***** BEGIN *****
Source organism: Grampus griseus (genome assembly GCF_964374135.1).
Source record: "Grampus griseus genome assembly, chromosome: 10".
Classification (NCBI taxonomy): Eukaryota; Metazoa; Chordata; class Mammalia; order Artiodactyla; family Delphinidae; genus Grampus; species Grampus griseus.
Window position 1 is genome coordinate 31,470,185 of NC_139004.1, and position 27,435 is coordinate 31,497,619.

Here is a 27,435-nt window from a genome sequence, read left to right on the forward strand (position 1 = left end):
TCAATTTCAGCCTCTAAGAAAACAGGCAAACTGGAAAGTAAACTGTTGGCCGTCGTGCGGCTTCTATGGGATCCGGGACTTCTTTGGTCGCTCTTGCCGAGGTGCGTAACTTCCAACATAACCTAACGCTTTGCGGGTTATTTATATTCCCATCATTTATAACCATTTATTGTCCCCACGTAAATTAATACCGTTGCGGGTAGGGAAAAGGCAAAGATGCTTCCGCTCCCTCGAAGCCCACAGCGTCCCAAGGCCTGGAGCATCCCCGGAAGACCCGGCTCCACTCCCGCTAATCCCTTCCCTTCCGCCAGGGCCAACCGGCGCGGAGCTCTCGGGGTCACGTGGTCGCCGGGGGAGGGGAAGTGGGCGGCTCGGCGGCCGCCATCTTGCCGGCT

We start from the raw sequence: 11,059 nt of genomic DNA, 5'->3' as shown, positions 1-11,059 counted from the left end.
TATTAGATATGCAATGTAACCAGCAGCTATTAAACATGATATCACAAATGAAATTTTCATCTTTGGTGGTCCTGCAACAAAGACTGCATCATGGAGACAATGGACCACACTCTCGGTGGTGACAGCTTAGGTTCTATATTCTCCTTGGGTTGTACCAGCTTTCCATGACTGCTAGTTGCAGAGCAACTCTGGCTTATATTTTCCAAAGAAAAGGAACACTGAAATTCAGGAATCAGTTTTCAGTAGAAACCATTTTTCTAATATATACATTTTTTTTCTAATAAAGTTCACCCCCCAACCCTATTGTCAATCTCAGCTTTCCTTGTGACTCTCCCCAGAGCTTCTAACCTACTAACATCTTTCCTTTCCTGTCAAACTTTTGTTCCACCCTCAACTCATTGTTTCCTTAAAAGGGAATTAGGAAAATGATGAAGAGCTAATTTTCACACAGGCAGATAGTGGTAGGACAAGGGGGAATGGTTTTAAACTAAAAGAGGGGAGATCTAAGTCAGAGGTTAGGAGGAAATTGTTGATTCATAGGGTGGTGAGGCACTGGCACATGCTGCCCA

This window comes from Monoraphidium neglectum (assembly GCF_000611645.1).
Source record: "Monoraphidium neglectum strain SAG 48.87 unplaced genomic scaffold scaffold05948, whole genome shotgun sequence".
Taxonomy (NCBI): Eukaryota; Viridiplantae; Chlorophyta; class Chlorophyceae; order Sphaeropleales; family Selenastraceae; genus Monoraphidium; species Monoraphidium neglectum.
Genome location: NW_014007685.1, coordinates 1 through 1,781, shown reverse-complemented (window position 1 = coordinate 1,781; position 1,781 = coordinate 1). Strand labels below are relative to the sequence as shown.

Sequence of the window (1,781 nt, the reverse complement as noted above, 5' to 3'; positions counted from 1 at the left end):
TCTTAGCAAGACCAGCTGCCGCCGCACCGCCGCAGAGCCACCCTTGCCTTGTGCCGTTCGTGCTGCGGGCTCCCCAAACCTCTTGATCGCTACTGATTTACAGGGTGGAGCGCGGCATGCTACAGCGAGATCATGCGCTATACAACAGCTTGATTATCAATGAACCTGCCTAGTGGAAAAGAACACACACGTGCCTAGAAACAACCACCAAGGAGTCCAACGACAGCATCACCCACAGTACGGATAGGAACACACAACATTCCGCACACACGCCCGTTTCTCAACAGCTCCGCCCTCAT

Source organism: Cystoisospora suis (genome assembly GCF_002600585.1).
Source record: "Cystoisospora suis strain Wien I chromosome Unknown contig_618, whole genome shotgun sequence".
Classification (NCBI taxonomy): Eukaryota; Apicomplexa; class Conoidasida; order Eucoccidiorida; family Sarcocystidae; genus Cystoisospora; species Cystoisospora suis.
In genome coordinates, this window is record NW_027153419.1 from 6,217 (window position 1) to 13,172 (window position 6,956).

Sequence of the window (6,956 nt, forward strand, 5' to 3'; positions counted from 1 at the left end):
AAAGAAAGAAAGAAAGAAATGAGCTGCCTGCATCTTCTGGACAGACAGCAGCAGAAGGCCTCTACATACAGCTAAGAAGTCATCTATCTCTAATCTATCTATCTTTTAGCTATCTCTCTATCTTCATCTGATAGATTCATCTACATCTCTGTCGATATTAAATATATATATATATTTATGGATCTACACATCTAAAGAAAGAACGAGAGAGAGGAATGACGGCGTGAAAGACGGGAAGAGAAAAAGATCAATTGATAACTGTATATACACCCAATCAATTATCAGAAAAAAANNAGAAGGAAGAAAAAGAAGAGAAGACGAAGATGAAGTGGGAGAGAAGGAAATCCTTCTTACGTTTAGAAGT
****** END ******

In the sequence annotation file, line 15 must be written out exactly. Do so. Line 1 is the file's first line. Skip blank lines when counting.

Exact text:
Source organism: Cystoisospora suis (genome assembly GCF_002600585.1).